Once upon a time a peasant named Ivan had a wife called Marousha. They had been married many years, but they had no children. This was a great sorrow to them. Their only pleasure was watching the children of their neighbors.
One winter day, when fresh white snow lay deep everywhere,
Ivan and his wife watched the children playing in it, laughing loudly as
they played. The children began to make a beautiful snowman, and Ivan and
Marousha enjoyed seeing it snow. Suddenly Ivan said, "Wife, let us go out
and make a snowman, too!"
Marousha was ready. "Why not?" she said. "We may as well amuse ourselves a little. But why should we make a big snowman? Let us make a snow child, since God has not given us a living one."
"You are right, " said Ivan, and he led his wife outdoors.
There in a garden by their house they set to work to make a child of snow. They made a little body, and little hands and little feet. When all that was done, they rolled a snowball and shaped it into a head.
"Heaven bless you!" cried a passerby.
"Thank you," replied Ivan.
"The help of heaven is always good," said Marousha.
"What are you doing?" asked the passerby.
"We are making a snow girl," said Marousha.
On the ball of snow which stood for a head they put a nose and a chin, and they made two little holes for eyes.
Just as they finished thier work---oh, what wonder of wonders!----the little snow maiden moved! Ivan felt a warm breath come from her lips. He drew back and looked: the snow maiden's sparkling eyes were blue, and her lips, rosy now, curved into a lovely smile.
"What is this?" cried Ivan, making the sign of the cross.
The snow maiden bent her head and the snow fell from her now golden hair, which curled about her soft round cheeks. She moved her little arms and legs in the snow as if she were a real child.
"Ivan! Ivan!" cried Marousha. "Heaven has heard our prayers." She threw herself on the child and covered her with kisses.
"Ah, Snegourka, my own dear snow maiden," she cried, and carried her into the house.
Ivan had much to do to recover from this surprise, and Marousha became foolish with joy.
Hour by hour, Snegourka, the snow maiden, grew both in size and beauty. Ivan and Marousha could not take their eyes away from her.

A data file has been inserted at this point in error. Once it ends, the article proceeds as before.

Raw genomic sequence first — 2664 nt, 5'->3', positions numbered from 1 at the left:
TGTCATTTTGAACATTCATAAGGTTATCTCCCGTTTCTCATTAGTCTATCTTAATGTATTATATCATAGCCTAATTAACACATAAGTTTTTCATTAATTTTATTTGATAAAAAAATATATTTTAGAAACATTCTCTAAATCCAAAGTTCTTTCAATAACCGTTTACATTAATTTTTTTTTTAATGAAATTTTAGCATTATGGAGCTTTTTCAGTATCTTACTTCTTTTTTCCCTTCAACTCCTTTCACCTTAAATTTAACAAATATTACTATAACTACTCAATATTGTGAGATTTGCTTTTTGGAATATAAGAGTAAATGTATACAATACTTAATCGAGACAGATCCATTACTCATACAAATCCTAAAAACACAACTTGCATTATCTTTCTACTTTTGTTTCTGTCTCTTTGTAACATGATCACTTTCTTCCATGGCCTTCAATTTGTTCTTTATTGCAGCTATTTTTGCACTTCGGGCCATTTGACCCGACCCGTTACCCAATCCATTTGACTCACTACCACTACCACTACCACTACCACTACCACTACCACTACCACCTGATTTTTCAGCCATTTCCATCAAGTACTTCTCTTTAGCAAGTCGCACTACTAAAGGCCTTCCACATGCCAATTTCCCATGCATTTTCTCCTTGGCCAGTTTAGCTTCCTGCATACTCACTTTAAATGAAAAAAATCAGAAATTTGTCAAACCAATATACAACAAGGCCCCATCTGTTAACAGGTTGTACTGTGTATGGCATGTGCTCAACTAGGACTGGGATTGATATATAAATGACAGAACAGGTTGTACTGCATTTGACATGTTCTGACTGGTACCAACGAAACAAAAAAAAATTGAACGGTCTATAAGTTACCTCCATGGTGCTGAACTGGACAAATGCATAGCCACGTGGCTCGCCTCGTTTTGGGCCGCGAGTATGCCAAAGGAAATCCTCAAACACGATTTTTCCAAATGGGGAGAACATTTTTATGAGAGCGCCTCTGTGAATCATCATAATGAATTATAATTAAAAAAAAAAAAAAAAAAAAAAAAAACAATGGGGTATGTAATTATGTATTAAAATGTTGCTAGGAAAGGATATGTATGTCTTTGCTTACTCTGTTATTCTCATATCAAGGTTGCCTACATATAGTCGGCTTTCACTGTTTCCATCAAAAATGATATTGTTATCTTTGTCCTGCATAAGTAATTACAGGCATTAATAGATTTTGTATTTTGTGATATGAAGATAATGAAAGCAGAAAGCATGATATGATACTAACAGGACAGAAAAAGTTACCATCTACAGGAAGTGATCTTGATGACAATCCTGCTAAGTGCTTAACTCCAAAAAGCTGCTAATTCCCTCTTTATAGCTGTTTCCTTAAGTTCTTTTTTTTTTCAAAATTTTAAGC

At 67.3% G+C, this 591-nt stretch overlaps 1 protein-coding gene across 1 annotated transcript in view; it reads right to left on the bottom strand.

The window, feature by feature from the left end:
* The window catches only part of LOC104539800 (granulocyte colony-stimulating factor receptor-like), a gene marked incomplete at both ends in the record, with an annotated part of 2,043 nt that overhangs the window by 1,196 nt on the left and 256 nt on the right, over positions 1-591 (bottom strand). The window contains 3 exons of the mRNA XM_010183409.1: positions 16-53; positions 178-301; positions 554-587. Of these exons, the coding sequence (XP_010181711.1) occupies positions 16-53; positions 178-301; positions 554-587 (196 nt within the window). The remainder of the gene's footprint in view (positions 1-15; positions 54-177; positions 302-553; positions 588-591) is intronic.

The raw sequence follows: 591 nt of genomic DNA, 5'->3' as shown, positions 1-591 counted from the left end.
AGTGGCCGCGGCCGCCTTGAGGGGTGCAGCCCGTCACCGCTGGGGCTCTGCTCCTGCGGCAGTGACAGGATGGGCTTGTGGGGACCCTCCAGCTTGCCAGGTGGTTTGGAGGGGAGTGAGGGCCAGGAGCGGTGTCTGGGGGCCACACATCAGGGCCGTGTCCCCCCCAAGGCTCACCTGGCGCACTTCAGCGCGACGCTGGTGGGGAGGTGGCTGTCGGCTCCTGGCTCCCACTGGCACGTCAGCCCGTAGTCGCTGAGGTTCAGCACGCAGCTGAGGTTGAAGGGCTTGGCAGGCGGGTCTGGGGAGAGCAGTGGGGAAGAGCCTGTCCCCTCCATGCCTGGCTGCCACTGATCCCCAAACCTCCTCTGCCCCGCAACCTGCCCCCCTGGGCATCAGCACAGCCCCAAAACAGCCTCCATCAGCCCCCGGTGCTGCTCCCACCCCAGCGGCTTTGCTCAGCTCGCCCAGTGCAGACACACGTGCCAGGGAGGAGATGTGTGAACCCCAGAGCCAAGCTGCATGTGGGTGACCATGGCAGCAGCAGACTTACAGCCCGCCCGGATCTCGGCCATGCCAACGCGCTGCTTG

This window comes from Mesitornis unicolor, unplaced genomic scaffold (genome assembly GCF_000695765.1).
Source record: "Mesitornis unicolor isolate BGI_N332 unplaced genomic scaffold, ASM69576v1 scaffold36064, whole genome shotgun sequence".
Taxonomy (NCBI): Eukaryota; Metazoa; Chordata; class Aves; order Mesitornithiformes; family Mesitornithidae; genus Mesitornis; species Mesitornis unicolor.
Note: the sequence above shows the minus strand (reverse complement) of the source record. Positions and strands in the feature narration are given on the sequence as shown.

The little house, which had held such sadness, now was full of life and merriment. The neighboring children came to play with the snow maiden. They all chattered with her and sang songs to her, teaching her all they knew.
The snow maiden was very clever. She observed everything and learned quickly. When she spoke, her voice was so sweet that one could go on forever listening to it. She was gentle, obedient and loving. In turn everyone loved her.She played in the snow with the other children and they saw how well her little hands could model things out of the snow and ice.
Marousha said, "See what joy Heaven has given to us after these many years."
"Heaven be thanked," replied Ivan.
At last the winter came to an end, and the spring sun shone
down and warmed the earth. The snow melted, green grass sprang up from
the fields, and the lark sang high in the sky. The village girls went about
Sweet spring, how did you come to us?
How did you come?
Did you come on a plow, or on a harrow?
Although the other children were gay with spring, and full of song and dance, the snow maiden sat by the window looking sadder and sadder.
"What is the matter with you my dear child?" asked Marousha, drawing her close and caressing her. "Are you well? Why aren't you happy?"
"It is nothing, Mother," answered the snow maiden. "I am quite well."
The last snow of the winter had now melted and disappeared. Flowers bloomed in every field and garden. In the forest, the nightingale poured out its song and all the world seemed glad, except the snow maiden, who became sadder still.
She would run away from her friends and hide from the sun in dark corners, like a timid flower under the trees. She liked best to play by the water, under shady willow trees. She was happiest at night and during a storm, even a fierce hail storm. When the hail had melted and the sun broke forth again----she began to weep.
Summer came, with ripening fields, and the Feast of St. John was soon to be celebrated. The snow maiden's freinds begged her to go with them to the forest, to pick berries and flowers.
The snow maiden did not want to go, but her mother urged her, even though she, too, felt afraid.
"Go, my darling, and play. And you, children, look after her well. You know how much I love her."
In the forest the children picked wild flowers and made themeselves wreaths. It was warm, and they ran about singing, each one wearing a crown of flowers.
"Look at us!" they shouted. "Come play with us," they urged the snow maiden. "Follow us."
They went on, dancing and singing. Then all of a sudden they heard, behind them, a sigh.
They turned and looked. There was nothing to be seen but a fast-melting little heap of snow. The snow maiden was no longer among them.
They called and called and shouted her name, but there was no answer.
"Where can she be? She must have gone home," they said.
Back they ran to the village, but no one there had seen her either.
During the next day and the day following, everyone searched. They went through the woods and looked through every thicket, but no trace of the little snow maiden was to be found.
Ivan and Marousha felt that their hearts would break, and for a long time Marousha cried, "Snegourka, my sweet snow maiden, come to me!"
Sometimes Ivan and Marousha thought they could hear the voice
of their child. Perhaps, when the snow returned, she would come back to